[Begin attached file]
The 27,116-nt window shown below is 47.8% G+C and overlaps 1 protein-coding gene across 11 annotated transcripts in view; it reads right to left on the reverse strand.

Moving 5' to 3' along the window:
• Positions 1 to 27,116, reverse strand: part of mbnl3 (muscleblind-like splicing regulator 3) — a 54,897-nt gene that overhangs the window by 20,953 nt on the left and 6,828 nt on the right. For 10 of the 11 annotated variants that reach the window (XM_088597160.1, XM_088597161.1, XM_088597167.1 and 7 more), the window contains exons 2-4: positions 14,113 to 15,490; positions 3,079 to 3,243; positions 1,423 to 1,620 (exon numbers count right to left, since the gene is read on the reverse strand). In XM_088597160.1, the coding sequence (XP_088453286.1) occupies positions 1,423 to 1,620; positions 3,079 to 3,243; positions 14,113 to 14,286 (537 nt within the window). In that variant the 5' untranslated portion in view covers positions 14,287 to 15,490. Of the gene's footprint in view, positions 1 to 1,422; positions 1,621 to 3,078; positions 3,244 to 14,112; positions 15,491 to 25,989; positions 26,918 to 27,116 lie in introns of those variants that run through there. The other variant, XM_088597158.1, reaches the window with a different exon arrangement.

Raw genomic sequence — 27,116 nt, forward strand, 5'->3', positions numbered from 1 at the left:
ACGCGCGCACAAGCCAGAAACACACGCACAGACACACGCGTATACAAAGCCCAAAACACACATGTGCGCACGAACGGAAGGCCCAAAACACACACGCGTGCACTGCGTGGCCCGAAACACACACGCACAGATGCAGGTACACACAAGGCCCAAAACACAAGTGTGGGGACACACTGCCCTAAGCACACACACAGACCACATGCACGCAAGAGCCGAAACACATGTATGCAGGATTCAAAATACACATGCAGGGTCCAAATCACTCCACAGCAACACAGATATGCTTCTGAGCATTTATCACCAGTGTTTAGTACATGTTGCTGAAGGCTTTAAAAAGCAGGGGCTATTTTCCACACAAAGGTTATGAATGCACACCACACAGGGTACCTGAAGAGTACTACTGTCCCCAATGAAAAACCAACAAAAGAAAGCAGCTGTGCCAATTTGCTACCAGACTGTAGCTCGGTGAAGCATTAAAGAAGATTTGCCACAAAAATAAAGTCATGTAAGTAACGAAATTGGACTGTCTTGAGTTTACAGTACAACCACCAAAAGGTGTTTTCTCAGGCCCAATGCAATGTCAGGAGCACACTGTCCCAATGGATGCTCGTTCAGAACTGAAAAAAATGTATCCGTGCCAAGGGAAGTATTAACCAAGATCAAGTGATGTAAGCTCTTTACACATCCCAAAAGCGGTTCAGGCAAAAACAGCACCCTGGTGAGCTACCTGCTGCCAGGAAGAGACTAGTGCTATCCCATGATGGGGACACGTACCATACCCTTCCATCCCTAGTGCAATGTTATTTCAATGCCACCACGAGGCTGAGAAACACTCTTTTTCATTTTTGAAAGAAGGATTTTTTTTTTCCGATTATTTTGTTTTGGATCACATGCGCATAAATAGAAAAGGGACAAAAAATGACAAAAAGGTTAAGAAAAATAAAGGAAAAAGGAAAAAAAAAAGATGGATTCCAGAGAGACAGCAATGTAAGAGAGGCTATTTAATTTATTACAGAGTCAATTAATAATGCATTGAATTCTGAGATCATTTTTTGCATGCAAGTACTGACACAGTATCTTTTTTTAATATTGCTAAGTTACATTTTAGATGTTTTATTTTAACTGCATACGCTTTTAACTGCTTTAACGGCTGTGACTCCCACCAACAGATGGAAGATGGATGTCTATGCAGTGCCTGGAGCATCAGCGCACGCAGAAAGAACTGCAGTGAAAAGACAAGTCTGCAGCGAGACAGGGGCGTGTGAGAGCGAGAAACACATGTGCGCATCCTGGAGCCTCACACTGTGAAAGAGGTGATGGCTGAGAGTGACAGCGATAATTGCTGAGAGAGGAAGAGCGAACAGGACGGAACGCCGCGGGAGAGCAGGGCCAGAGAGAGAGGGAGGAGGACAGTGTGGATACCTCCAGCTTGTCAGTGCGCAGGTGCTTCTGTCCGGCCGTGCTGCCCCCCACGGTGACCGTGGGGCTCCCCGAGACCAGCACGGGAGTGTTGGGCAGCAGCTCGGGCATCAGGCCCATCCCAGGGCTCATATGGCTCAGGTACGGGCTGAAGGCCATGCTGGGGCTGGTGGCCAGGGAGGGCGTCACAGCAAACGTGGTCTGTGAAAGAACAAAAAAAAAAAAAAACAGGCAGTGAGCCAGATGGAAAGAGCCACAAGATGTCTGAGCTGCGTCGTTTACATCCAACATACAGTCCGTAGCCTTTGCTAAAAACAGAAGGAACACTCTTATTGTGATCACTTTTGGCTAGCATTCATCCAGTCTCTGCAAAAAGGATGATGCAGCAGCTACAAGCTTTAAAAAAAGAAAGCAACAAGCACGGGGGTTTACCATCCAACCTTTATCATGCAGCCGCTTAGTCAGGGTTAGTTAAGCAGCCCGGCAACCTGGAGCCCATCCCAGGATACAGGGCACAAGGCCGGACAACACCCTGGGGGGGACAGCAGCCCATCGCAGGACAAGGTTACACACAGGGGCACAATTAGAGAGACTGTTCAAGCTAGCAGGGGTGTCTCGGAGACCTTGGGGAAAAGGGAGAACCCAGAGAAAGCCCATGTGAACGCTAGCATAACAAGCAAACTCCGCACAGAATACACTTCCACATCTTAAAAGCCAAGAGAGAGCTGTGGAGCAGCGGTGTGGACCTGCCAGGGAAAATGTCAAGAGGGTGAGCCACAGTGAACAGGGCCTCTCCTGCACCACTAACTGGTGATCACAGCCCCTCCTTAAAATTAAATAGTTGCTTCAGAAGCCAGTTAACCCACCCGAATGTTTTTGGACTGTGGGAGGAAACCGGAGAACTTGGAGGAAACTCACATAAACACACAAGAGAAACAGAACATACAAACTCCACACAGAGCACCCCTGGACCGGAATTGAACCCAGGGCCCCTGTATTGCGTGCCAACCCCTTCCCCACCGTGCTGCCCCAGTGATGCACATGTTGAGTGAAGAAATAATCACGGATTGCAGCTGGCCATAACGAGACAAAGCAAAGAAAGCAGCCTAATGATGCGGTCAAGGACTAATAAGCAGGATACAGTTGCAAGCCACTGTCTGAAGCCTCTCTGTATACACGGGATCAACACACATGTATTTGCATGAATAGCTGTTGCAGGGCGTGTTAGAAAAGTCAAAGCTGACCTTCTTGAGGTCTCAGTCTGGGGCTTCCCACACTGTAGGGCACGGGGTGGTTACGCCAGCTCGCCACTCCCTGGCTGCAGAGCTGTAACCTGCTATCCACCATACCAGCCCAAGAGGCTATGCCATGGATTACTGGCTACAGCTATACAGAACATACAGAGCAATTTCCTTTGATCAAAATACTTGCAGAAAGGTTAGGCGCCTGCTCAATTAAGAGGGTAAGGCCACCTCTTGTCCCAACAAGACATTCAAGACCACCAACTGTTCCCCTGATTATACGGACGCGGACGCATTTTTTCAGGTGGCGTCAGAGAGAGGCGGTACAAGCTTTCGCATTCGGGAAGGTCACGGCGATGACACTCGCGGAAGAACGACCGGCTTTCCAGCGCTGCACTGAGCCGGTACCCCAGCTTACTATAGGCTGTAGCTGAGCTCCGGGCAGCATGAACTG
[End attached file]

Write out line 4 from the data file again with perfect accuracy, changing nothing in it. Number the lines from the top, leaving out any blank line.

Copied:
Raw genomic sequence — 27,116 nt, forward strand, 5'->3', positions numbered from 1 at the left: